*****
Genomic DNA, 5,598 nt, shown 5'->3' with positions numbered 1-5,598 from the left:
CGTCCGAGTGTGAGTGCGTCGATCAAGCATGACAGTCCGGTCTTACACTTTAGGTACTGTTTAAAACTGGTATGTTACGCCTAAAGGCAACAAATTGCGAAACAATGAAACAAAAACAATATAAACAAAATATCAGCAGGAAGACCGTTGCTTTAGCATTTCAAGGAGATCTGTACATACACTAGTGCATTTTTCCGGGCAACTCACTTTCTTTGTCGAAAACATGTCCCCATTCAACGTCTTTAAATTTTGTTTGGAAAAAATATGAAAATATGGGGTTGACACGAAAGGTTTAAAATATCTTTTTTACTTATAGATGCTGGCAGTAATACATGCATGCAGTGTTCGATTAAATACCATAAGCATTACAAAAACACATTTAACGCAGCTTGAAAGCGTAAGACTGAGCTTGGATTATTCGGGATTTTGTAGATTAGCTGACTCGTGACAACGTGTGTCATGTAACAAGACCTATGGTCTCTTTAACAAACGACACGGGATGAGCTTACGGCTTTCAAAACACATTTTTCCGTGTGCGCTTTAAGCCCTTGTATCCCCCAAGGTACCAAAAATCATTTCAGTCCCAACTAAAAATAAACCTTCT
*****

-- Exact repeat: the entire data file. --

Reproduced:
Genomic DNA, 5,598 nt, shown 5'->3' with positions numbered 1-5,598 from the left:
CGTCCGAGTGTGAGTGCGTCGATCAAGCATGACAGTCCGGTCTTACACTTTAGGTACTGTTTAAAACTGGTATGTTACGCCTAAAGGCAACAAATTGCGAAACAATGAAACAAAAACAATATAAACAAAATATCAGCAGGAAGACCGTTGCTTTAGCATTTCAAGGAGATCTGTACATACACTAGTGCATTTTTCCGGGCAACTCACTTTCTTTGTCGAAAACATGTCCCCATTCAACGTCTTTAAATTTTGTTTGGAAAAAATATGAAAATATGGGGTTGACACGAAAGGTTTAAAATATCTTTTTTACTTATAGATGCTGGCAGTAATACATGCATGCAGTGTTCGATTAAATACCATAAGCATTACAAAAACACATTTAACGCAGCTTGAAAGCGTAAGACTGAGCTTGGATTATTCGGGATTTTGTAGATTAGCTGACTCGTGACAACGTGTGTCATGTAACAAGACCTATGGTCTCTTTAACAAACGACACGGGATGAGCTTACGGCTTTCAAAACACATTTTTCCGTGTGCGCTTTAAGCCCTTGTATCCCCCAAGGTACCAAAAATCATTTCAGTCCCAACTAAAAATAAACCTTCT